IF NYG Hires Brian Flores, I predict: Brian Daboll will accept the Miami Dolphins job
IF this occurs, Daboll will bring a QB assistant coach which could be in all likelihood, Tierney. Dorsey will in all likelihood be promoted to OC in Buffalo, unless enticed by Miami, and new potential HC, Daboll.
IF NYG hires Brian Daboll, Brian Flores will go to HOUSTON and the Miami coaching search will continue with interviews next week, both 2nd and potentially new names, as their 1st choice, Brian Daboll, would be gone.
This is where we stand before lunch on Friday.
By Hussam Patel
Evan Neal is widely considered an elite offensive tackle prospect, and one of the best players in the nation regardless of position. He was moved back to left tackle in 2021, where he played a ridiculous 1073 snaps while starting 16 games and gave up 2 sacks with just one holding penalty.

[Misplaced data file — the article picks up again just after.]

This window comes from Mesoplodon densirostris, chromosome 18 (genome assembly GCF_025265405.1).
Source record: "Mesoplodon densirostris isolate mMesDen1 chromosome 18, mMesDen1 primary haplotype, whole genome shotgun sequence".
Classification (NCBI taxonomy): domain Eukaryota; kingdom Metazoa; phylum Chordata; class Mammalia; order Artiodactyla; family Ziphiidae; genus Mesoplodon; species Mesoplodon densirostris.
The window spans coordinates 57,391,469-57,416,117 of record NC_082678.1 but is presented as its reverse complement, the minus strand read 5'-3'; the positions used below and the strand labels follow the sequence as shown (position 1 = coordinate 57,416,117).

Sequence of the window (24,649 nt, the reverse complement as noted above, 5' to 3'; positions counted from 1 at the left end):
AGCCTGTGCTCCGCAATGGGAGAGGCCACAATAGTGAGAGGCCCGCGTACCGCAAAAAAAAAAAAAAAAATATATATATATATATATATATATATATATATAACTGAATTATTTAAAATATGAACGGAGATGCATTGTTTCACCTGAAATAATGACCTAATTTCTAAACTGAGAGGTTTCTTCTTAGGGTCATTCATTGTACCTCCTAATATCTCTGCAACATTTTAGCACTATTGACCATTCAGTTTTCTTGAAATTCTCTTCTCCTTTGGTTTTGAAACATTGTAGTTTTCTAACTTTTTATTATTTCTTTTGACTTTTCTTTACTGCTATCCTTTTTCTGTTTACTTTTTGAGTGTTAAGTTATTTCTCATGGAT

At 6-foot-7 and 350 pounds, Neal is a mountain sized tackle with unfathomable height, size, raw power and natural strength to wash out defenders in space. This off-season Neal clocked 18.5 MPH on the GPS, routinely hitting box jumps at 48 inches. Neal has bench pressed 475 pounds and squatted 650.
On tape, Neal is versatile, as he’s played both left and right tackle, while also logging snaps at left guard his freshman year. He’s the best run blocker in the nation, and a dominant force in the run game. He doesn’t have elite foot speed, but is fluid enough to get to the attack point.
Neal is a clear cut NFL left tackle, where he could become an AP All-Pro at his position. He’s best on the left, where he could become a dominating or even elite pro. He’s explosive out of his stance, with surprising agility and lateral movement considering his body type. He’s easily the most athletic offensive lineman in the 2022 NFL Draft, with huge upside.